“I felt that the glitter on the seized cash was compelling evidence, but apparently the police department disagreed," said defense lawyer [Jude] Faccidomo.
The judge saw enough compelling evidence to block the illegal seizure. Another stripper testified on Batista's behalf and the body cam footage apparently did the rest. In less than sixty days, this drug bust has gone from a local triumph (as seen exclusively on CBS Miami!) to the city being $3,000 poorer than it was prior to this officer deciding he could turn a traffic stop into headlines and a cash payout.

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Texas A&M Wins Trademark Suit Against Soap Company In Washington State By Playing Six Degrees Of Trademark Licensing

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Readers here will likely be aware of the tortured history of Texas A&M's "12th Man" trademark. If you're not, the term describes the fans of the team and their tendency to make so much noise to effect on-field play during games. A&M, which holds a trademark for the term, has made a name for itself as a trademark bully, going around and threatening basically anyone that uses anything remotely like that term, even as it has in the past infringed on the IP of others. The school has been so successful in locking down this term for use in anything sports related that the Seattle Seahawks, the NFL team that also refers to its fans as its "12th Man", pay a licensing fee to the school to do so.And now that licensing arrangement appears to be part of the reasoning A&M's legal team used to sue a soap company based in Washington State for using the "12th Man" term as well. In the school's filing, embedded below, it argues that because the soap company resides in the same state as the Seahawks, and because the company's soap product "12th Man Hands" includes an image of a football on the packaging, this makes it an infringement on its trademark, despite soap and athletics not being in related marketplaces. The USPTO somehow actually bought this six-degrees-of-licensing-separation argument.

According to the trademark board, the soap company was trying to call to mind the Seahawks’ 12th Man thing when designing the soap. There’s even a football on the “12th Man Hands” soap bar, and the company acknowledged it was trying to reach Seahawks fans, which makes sense because it’s a Washington-based company.  But according to the board, the soap-makers didn’t clear their use of the 12th Man mark with A&M specifically. That appears to have hurt their case.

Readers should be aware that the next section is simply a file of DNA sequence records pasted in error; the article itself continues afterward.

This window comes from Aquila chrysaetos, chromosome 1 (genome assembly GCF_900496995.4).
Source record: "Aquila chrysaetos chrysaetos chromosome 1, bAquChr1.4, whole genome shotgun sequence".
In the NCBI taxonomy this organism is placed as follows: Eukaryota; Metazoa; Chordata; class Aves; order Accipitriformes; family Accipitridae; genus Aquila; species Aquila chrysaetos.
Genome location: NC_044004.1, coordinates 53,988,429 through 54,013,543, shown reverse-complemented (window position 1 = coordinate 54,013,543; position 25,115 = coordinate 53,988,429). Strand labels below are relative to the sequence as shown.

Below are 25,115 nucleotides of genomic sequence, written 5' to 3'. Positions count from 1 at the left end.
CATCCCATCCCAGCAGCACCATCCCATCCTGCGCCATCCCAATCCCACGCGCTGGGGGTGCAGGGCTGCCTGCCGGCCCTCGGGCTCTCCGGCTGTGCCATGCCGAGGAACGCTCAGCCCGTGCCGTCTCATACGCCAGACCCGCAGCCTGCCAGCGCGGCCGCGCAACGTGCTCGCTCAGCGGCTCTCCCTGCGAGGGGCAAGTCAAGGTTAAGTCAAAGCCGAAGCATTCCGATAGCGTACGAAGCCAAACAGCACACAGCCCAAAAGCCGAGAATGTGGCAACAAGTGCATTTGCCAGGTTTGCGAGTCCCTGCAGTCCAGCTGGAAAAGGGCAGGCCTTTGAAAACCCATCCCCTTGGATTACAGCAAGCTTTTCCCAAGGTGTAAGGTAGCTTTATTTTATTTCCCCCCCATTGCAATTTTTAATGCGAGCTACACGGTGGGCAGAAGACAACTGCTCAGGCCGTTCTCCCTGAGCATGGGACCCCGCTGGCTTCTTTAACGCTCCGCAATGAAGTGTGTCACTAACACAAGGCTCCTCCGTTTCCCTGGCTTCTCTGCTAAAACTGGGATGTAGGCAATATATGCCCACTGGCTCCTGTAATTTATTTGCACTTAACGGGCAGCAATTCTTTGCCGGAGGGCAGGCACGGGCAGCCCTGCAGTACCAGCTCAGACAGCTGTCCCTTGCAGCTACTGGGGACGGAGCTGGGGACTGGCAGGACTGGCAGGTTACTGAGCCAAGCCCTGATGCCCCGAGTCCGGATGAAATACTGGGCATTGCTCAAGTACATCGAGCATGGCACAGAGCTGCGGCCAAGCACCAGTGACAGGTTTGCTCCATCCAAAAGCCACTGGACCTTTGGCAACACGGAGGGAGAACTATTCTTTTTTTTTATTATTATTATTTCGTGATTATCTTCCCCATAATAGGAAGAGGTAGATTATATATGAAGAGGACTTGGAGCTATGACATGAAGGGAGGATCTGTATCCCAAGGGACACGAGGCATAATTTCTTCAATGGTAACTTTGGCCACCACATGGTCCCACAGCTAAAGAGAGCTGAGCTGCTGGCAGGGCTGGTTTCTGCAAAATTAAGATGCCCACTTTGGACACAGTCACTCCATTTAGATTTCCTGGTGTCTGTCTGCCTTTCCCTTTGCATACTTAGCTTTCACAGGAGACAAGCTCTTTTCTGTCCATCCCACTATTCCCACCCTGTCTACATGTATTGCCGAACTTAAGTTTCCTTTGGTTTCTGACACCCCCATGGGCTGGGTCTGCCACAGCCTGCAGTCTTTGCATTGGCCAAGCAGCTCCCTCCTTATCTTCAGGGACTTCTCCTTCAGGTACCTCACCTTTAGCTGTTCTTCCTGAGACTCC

And the board ruled against the soap company. That's ridiculous for several reasons. First, no linkage in geography, nor the company's desire to reach Seahawks fans, creates confusion on its own in the public. Other than the image of a football, there is no other linkage to the Seahawks at all. It's just a puck of soap with something of a stock image of a football being held by a hand. Nobody is going to look at that and think it was soap branded by the Seahawks.Secondly, even if the above weren't true, the confusion would be between the soap company and Seahawks, not Texas A&M. Whatever the licensing agreement between the Seahawks and the school, there is absolutely zero chance for anyone in the public thinking that Texas A&M has anything to do with this soap company. That, I'm confident saying, is completely inarguable. If anyone should have sued here, it should have been the Seahawks, and even that suit would have been ridiculous. A&M included information about past licensing deals for soap with other companies, but none of them were for "The 12th Man" use, and all of them were instead for university-specific terms and imagery, such as its logo.How in the world the Trademark Board ever bought into this is beyond me.